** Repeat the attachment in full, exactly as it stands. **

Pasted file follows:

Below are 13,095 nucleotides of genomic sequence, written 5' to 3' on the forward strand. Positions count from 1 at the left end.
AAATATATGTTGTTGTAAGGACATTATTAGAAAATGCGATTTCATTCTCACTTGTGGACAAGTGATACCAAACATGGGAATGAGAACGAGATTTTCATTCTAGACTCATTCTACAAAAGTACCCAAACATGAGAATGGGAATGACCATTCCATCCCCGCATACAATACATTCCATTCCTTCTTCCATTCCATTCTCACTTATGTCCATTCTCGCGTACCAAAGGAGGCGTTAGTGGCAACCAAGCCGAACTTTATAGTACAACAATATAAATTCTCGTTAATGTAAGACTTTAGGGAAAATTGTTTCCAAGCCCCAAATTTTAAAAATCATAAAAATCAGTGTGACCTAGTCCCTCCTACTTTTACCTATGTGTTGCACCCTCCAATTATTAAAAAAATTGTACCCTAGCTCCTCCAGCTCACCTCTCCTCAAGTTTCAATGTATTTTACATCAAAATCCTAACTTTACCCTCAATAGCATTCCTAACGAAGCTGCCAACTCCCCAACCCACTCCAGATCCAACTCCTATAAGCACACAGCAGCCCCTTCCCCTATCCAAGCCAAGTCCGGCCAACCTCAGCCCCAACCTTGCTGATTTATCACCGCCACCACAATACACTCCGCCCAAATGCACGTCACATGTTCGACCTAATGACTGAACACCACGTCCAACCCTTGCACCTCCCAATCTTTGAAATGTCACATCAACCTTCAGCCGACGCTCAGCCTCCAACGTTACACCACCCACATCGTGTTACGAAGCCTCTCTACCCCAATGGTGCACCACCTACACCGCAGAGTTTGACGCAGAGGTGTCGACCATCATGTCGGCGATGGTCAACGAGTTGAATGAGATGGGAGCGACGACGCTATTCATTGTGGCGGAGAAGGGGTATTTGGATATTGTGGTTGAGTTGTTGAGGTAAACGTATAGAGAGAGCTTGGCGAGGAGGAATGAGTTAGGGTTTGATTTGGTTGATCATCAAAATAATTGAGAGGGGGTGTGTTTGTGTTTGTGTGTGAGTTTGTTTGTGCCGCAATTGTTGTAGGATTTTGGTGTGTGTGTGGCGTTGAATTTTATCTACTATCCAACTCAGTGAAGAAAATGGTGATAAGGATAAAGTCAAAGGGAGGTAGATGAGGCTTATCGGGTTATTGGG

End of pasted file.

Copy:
Below are 13,095 nucleotides of genomic sequence, written 5' to 3' on the forward strand. Positions count from 1 at the left end.
AAATATATGTTGTTGTAAGGACATTATTAGAAAATGCGATTTCATTCTCACTTGTGGACAAGTGATACCAAACATGGGAATGAGAACGAGATTTTCATTCTAGACTCATTCTACAAAAGTACCCAAACATGAGAATGGGAATGACCATTCCATCCCCGCATACAATACATTCCATTCCTTCTTCCATTCCATTCTCACTTATGTCCATTCTCGCGTACCAAAGGAGGCGTTAGTGGCAACCAAGCCGAACTTTATAGTACAACAATATAAATTCTCGTTAATGTAAGACTTTAGGGAAAATTGTTTCCAAGCCCCAAATTTTAAAAATCATAAAAATCAGTGTGACCTAGTCCCTCCTACTTTTACCTATGTGTTGCACCCTCCAATTATTAAAAAAATTGTACCCTAGCTCCTCCAGCTCACCTCTCCTCAAGTTTCAATGTATTTTACATCAAAATCCTAACTTTACCCTCAATAGCATTCCTAACGAAGCTGCCAACTCCCCAACCCACTCCAGATCCAACTCCTATAAGCACACAGCAGCCCCTTCCCCTATCCAAGCCAAGTCCGGCCAACCTCAGCCCCAACCTTGCTGATTTATCACCGCCACCACAATACACTCCGCCCAAATGCACGTCACATGTTCGACCTAATGACTGAACACCACGTCCAACCCTTGCACCTCCCAATCTTTGAAATGTCACATCAACCTTCAGCCGACGCTCAGCCTCCAACGTTACACCACCCACATCGTGTTACGAAGCCTCTCTACCCCAATGGTGCACCACCTACACCGCAGAGTTTGACGCAGAGGTGTCGACCATCATGTCGGCGATGGTCAACGAGTTGAATGAGATGGGAGCGACGACGCTATTCATTGTGGCGGAGAAGGGGTATTTGGATATTGTGGTTGAGTTGTTGAGGTAAACGTATAGAGAGAGCTTGGCGAGGAGGAATGAGTTAGGGTTTGATTTGGTTGATCATCAAAATAATTGAGAGGGGGTGTGTTTGTGTTTGTGTGTGAGTTTGTTTGTGCCGCAATTGTTGTAGGATTTTGGTGTGTGTGTGGCGTTGAATTTTATCTACTATCCAACTCAGTGAAGAAAATGGTGATAAGGATAAAGTCAAAGGGAGGTAGATGAGGCTTATCGGGTTATTGGG